Joe Trifiletti, a driver for Con-way Freight and a member of Kansas Road Team, has driven a truck for 23 years. He has more than 1.5 million safe miles of driving. Joe shares a story of one of his trips below.
Although there are many things I have seen on the roads of Kansas and the other parts of America that I have travelled, one event has brought me back to safety time and time again.
Here it is.
On a cold December night in 2006, I was on my return trip to Wichita from Kansas City. It was a Friday night, after a long week, I had some plans for the next afternoon with my family. I was looking forward to going home. I was just south of Olathe on Interstate 35 when a car passed me. The driver was too close for comfort when he passed, so I backed off to give him some space. As we drove a bit farther, I noticed the car move to the left lane. No signal was given. Then the driver put on his right turn signal, and returned to the right lane. This happened two or three more times. I had become very alert and allowed more distance between myself and the swerving car. As I was thinking of alerting the authorities the car strayed from its lane again, only this time it went onto the shoulder. I was reaching for my cell phone when the vehicle abruptly overcorrected. What happened next will haunt my life and career forever.
After following this car for at least two miles, the driver lost control. The car hit an embankment on the shoulder of the highway with the front end of the car, spun out of control and came to rest on the shoulder of the highway. I immediately pulled over to the right shoulder, and radioed to the truck behind me to call 911. Two other cars pulled over but nobody got out of their car.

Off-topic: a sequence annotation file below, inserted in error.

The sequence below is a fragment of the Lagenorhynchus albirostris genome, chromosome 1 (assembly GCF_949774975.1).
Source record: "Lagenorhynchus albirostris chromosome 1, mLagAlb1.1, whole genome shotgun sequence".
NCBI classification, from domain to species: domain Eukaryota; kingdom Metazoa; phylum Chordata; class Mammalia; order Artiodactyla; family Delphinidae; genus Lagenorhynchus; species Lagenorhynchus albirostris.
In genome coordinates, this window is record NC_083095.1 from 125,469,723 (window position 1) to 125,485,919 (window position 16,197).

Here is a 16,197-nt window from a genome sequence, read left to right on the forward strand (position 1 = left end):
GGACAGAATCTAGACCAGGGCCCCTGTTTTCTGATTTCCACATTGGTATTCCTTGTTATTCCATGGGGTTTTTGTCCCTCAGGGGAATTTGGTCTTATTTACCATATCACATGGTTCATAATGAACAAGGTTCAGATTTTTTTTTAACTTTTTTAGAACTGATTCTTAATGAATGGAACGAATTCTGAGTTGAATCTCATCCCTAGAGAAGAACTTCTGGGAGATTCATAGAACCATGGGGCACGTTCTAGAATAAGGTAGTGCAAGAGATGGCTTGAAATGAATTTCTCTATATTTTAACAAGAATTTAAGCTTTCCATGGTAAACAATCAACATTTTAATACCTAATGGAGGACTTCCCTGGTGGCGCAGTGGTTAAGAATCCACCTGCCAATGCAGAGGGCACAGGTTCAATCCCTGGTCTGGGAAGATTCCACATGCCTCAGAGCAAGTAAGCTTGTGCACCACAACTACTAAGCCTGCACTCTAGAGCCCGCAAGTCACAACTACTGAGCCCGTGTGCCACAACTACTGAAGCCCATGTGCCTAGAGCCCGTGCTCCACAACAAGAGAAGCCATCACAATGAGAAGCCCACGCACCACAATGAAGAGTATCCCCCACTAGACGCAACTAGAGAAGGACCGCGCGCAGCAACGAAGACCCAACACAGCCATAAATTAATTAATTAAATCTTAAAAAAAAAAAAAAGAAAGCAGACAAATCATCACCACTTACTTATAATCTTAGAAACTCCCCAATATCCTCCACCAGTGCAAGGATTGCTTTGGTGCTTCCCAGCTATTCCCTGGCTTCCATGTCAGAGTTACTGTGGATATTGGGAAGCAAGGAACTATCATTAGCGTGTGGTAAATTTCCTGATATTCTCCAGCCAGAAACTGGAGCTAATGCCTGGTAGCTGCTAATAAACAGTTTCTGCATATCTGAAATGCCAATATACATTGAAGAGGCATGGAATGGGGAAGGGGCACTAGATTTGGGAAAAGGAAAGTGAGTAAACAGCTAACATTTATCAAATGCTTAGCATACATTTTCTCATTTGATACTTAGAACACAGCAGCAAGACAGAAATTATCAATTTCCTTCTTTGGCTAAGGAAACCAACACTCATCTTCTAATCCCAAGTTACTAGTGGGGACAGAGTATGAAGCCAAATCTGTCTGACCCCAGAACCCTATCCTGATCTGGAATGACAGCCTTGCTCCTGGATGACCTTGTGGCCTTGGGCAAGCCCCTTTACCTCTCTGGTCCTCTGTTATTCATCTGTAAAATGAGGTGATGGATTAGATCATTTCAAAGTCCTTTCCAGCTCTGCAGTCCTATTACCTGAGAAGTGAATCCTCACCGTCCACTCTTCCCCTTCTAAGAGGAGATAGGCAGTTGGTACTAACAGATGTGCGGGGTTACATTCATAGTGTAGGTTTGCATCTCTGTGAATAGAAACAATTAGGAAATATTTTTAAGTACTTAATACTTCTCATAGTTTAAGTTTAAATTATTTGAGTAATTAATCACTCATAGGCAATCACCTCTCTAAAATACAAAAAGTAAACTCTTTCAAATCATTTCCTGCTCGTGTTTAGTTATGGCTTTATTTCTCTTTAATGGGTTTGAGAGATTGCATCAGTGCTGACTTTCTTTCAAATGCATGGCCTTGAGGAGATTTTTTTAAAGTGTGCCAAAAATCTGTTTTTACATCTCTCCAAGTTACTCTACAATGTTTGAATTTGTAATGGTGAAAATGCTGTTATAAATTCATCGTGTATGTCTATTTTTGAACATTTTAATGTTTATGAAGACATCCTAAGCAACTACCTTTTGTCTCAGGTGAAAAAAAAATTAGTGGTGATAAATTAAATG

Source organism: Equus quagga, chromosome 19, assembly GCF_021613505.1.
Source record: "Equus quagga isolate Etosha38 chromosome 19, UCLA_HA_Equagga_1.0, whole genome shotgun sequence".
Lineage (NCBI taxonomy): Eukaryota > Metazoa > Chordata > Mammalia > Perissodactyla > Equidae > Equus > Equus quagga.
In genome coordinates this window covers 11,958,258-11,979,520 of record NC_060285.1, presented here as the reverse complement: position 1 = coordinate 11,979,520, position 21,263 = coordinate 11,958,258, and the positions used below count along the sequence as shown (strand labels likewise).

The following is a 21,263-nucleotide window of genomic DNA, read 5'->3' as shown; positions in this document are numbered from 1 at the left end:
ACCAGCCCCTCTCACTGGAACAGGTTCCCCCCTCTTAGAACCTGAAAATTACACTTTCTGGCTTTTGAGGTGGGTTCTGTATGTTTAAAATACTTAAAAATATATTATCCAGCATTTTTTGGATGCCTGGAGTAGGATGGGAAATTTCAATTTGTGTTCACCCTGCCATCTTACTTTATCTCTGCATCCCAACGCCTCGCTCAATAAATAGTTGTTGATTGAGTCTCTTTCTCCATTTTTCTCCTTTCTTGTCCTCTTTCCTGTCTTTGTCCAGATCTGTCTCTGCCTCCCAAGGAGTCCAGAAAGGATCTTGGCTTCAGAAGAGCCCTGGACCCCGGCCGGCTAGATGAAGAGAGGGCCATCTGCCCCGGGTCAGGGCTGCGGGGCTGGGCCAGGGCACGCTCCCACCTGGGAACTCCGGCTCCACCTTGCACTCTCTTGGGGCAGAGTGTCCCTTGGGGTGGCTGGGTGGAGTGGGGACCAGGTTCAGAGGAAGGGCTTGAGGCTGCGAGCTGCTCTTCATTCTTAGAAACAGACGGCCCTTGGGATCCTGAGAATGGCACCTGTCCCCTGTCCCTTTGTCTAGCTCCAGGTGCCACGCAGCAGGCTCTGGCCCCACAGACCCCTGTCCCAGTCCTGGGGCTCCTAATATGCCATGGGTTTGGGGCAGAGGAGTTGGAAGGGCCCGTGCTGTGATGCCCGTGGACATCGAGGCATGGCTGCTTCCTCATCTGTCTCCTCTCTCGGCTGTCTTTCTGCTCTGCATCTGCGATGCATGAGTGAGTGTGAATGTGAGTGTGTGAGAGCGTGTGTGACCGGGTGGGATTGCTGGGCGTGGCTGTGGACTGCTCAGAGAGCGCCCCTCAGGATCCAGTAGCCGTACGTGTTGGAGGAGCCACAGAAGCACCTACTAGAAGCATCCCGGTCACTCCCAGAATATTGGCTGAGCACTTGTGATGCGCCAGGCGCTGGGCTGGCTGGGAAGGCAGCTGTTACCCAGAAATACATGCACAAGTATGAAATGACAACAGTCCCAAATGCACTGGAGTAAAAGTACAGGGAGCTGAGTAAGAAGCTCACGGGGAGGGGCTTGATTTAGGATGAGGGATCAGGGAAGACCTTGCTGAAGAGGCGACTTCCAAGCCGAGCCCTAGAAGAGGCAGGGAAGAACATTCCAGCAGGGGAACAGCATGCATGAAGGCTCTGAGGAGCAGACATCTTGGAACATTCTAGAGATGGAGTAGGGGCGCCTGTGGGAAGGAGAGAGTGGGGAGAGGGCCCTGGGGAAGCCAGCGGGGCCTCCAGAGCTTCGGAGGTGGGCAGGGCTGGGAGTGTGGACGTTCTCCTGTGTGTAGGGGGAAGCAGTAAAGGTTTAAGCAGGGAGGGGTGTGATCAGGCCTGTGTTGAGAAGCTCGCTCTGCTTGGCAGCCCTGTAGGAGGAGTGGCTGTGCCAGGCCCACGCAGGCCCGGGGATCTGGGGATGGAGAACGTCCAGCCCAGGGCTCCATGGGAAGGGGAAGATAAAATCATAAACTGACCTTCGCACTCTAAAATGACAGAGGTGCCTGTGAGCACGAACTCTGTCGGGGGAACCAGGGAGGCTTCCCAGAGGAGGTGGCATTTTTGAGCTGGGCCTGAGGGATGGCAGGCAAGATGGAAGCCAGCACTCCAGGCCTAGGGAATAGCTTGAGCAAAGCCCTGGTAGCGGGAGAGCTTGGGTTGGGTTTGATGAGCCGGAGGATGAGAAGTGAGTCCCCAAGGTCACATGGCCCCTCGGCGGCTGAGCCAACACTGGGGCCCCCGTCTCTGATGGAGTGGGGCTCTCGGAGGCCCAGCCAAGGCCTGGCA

I got out of my truck, and approached the vehicle and noticed that the interior lights, as well as, the other lights of the vehicle were on. I looked in the windows of the car and saw no one in the car. The car was clean, only one window was broken, and I noticed a basketball on the floor in the back seat. I retraced my steps, flashlight in hand, scanning the area for the driver. The worst thing you can imagine was what I found. The driver of the car did not make it through the accident.
All of the safety devices of the vehicle seemed to work fine. The crumple zones built in to modern cars did what they were supposed to do. The engine and drivetrain broke away and were driven towards the undercarriage of the vehicle. The passenger compartment was intact and there appeared to be no damage. The one safety component of the vehicle did not do what it was supposed to do was the driver’s seat belt. It was unbuckled. I believe that had the driver buckled his safety belt, he would have survived that accident. So when someone asks me what they should do when they enter a vehicle. My answer is obvious: BUCKLE YOUR SEAT BELT!
That was a very hard night for me, but I am sure it was harder for the family of the young man who was the driver. I hope no one ever has to deal with this type of situation, and perhaps you won’t if you buckle your seat belt.